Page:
Sandra Bland, Michael Brown, USA after their deaths

This video from Texas in the USA says about itself:

Preacher: Sandra Bland Did Not Attack Trooper

20 July 2015

One week following the death of Sandra Bland, who died while in the custody of the Waller County Sheriff’s Office, members of local and national churches held a news conference to discuss the case.

USA: The St. Louis County police are investigating one of its officers after he bragged about spending the “bonus” he received for working during the recent protests in Ferguson, Missouri, the Guardian reported Friday. The officer, Todd J. Bakula, reportedly made the comments on his Facebook page. Bakula apparently received extra money for policing protests — marking the one-year anniversary of Michael Brown’s death — that began in the St. Louis suburb Aug. 9: here.

A year after Michael Brown’s death brought attention to the dangers faced by African-Americans, including the perils of “driving while black,” in Ferguson, Missouri, and other St. Louis County cities, a new report claims that racially motivated traffic enforcement is endemic to many of the area’s small municipalities: here.

Black Persecution: Should African-Americans Qualify For Refugee Status In Other Countries? An Immigration Lawyer Says They Do By US Law: here.

Jacksonville, Florida – On August 8, activists in Jacksonville staged two demonstrations tied to the Black Lives Matter movement. In the morning, community organizers rallied for a press conference outside of the Duval Regional Juvenile Detention Center against the mass incarceration of Black youth. Later that day, young activists led a Black Lives Matter march through downtown Jacksonville against racist police crimes: here.

An Argument For A Sandra Bland Wrongful Death Case: here.

Lena Dunham: Sandra Bland had big plans to help women before she died: here.

White police officer caught on camera telling black men unarmed teen Mike Brown ‘deserved it’: here.

20 thoughts on “Sandra Bland, Michael Brown, USA after their deaths

  1. This week in Houston, we announced that our fight to save HERO has begun. But to win, we’re going to need your help – now more than ever.

    On Wednesday, we joined with friends and allies from across Houston to declare that we will do whatever it takes to defend the Houston Equal Rights Ordinance (HERO). We couldn’t be more proud to be a leading and founding member of Houston Unites—the broad and diverse coalition of local organizations, civil rights leaders and businesses that will defend HERO at the ballot box this November. It was a thrill to be among such distinguished community members, fighting for such an important cause.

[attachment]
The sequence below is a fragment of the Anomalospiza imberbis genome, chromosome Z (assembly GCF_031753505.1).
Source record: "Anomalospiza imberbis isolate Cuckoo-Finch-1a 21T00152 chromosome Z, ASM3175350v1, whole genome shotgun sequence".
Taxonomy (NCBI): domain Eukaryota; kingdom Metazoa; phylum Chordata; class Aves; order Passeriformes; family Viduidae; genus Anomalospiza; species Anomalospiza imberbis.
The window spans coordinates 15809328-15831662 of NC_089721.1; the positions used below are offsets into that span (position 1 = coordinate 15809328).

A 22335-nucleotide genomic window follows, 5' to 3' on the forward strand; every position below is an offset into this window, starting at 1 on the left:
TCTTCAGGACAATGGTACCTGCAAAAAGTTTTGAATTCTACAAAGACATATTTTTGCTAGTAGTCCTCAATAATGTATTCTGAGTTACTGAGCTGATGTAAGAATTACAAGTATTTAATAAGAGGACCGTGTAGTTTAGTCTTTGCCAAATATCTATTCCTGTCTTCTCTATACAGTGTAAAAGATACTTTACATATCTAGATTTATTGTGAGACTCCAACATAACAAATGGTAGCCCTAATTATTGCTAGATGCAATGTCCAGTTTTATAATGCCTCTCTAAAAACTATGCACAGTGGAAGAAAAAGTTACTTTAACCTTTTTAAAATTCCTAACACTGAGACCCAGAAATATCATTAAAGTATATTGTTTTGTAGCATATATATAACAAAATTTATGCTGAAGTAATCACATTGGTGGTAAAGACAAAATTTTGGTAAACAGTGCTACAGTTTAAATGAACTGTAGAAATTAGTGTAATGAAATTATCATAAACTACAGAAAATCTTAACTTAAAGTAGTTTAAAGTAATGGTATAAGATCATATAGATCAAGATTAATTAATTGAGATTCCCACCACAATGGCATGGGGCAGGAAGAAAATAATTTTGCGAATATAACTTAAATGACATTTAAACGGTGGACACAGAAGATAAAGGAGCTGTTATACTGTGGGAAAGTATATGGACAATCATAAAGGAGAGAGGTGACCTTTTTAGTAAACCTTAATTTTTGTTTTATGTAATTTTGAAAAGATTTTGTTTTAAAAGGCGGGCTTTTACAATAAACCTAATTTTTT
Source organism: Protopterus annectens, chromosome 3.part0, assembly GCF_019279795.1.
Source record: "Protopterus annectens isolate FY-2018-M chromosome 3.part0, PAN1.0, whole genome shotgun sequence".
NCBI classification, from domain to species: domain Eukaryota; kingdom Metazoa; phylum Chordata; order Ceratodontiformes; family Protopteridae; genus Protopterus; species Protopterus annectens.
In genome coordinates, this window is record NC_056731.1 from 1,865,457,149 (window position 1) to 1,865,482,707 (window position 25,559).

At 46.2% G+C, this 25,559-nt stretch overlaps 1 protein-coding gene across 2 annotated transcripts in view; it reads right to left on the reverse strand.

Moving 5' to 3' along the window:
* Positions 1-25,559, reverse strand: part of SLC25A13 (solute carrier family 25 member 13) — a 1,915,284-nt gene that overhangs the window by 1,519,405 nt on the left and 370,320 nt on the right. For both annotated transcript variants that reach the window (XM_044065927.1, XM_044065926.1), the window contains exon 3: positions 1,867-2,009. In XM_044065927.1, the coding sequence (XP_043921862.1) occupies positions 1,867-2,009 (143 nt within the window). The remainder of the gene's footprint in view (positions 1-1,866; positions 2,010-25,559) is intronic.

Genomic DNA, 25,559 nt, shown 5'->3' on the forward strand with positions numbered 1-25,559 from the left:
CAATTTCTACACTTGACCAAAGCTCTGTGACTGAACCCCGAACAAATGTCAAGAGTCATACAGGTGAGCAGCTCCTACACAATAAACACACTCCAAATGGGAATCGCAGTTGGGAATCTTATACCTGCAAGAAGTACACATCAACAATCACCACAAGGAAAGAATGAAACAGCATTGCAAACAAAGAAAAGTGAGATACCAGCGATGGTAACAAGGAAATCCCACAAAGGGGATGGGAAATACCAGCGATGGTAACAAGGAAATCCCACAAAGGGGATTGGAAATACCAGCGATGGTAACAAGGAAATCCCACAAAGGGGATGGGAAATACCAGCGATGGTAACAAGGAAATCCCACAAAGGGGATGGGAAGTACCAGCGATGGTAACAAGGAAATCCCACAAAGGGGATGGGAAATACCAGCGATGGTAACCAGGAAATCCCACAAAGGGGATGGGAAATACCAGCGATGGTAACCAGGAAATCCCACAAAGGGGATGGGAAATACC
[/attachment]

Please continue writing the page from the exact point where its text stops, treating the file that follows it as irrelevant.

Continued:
When the Houston City Council passed HERO last year, it had the support of 80 current and former elected officials, community and nonprofit organizations, major corporations, and more than 70 local faith leaders. HERO ensures that all Houstonians are protected—prohibiting discrimination on the basis of race, age, military status, pregnancy, sexual orientation and gender identity. And local business leaders, like the Greater Houston Partnership, have joined us in recognizing that non-discrimination protections are good for Houston’s economy.

    Sadly, our opponents don’t see it that way. That’s why they’re hosting events in Dallas to discuss the so-called “homosexual agenda” and saying that non-discrimination policies that protect LGBT people are akin to “calling God a liar.” They even invited disgraced former Congressman Tom Delay to speak at an event opposing HERO and non-discrimination legislation overall.

    This will be a tough fight, and we’re going to need your support over the next 12 weeks to make sure that all Houstonians are protected from discrimination. We’ll be sending you regular updates to keep you informed, and we ask that you join us in pledging to defend HERO this November.

    We worked alongside Houston leaders last year to help get HERO passed, and we’re proud to keep up the fight for protections that will benefit this diverse and welcoming city.

    With pride and respect,

    Marty Rouse
    National Field Director
    Human Rights Campaign


  2. 17 August 2015 11:06 PM

    AUSTIN — Shortly after the arrest and death of Sandra Bland, the president of Prairie View A&M University called the former student’s arrest and death a “wake-up call” about police interaction with the campus.

    “The tragic incident is most definitely a wake-up call for all of us to look closer (and again) at how police patrol and interact with our students, faculty, and staff in a way that I suspect is different than at predominantly white schools,” George Wright wrote in a July 28 email.


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